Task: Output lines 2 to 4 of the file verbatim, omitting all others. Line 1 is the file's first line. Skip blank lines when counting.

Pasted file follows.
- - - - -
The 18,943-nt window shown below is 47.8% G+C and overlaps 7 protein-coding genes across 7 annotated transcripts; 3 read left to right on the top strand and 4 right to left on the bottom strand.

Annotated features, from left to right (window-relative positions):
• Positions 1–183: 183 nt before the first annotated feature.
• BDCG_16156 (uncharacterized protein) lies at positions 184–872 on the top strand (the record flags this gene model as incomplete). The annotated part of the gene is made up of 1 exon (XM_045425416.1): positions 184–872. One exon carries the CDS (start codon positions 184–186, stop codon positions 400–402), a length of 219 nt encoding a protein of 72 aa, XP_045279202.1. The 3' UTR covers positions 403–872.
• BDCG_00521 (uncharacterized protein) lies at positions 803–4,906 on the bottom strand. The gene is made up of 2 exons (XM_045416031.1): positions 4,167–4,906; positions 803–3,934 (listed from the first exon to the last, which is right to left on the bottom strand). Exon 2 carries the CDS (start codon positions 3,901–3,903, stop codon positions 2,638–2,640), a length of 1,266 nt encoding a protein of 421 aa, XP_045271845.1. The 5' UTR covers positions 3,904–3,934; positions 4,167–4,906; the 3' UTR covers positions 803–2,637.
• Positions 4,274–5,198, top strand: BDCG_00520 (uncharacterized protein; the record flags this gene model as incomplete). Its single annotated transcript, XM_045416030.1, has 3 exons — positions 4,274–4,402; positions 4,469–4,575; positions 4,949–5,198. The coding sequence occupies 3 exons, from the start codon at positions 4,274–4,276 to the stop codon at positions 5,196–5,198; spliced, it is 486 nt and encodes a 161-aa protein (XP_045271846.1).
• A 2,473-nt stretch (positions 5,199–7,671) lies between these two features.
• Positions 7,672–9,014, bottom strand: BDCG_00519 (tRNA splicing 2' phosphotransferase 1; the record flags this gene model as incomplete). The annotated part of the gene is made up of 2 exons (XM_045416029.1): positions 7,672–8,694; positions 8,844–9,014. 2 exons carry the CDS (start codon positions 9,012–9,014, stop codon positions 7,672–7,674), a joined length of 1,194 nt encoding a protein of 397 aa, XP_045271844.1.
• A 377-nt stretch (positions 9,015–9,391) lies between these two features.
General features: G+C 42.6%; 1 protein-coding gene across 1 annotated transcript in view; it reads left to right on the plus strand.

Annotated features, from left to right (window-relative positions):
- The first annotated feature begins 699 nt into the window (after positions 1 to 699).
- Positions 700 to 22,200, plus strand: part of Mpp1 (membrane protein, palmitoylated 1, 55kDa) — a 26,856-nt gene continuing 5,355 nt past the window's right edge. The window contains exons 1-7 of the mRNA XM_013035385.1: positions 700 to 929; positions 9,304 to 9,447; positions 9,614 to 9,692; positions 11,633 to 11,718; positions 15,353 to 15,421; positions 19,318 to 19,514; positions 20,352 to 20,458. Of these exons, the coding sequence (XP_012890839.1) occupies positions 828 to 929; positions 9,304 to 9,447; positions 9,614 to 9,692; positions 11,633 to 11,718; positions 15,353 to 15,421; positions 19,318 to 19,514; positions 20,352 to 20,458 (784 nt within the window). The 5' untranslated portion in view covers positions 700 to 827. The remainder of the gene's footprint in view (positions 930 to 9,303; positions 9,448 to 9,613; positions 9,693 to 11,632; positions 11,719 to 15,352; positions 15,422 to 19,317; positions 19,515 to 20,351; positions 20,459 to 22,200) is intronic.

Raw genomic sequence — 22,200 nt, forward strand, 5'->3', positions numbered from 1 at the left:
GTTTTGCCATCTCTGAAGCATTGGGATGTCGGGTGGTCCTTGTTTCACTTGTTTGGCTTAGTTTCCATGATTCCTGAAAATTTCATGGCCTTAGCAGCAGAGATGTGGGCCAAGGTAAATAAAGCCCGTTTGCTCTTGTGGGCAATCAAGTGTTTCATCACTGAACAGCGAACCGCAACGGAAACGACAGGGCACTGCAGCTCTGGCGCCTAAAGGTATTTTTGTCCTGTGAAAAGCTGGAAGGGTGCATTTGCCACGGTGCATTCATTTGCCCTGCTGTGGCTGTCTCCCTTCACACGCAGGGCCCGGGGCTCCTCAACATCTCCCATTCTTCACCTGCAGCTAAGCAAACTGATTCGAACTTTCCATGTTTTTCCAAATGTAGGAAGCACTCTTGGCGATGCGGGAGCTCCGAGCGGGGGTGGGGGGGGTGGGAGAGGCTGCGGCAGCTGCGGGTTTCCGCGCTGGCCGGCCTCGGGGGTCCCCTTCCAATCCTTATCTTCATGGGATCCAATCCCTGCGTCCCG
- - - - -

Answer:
Annotated features, from left to right (window-relative positions):
• Positions 1–183: 183 nt before the first annotated feature.
• BDCG_16156 (uncharacterized protein) lies at positions 184–872 on the top strand (the record flags this gene model as incomplete). The annotated part of the gene is made up of 1 exon (XM_045425416.1): positions 184–872. One exon carries the CDS (start codon positions 184–186, stop codon positions 400–402), a length of 219 nt encoding a protein of 72 aa, XP_045279202.1. The 3' UTR covers positions 403–872.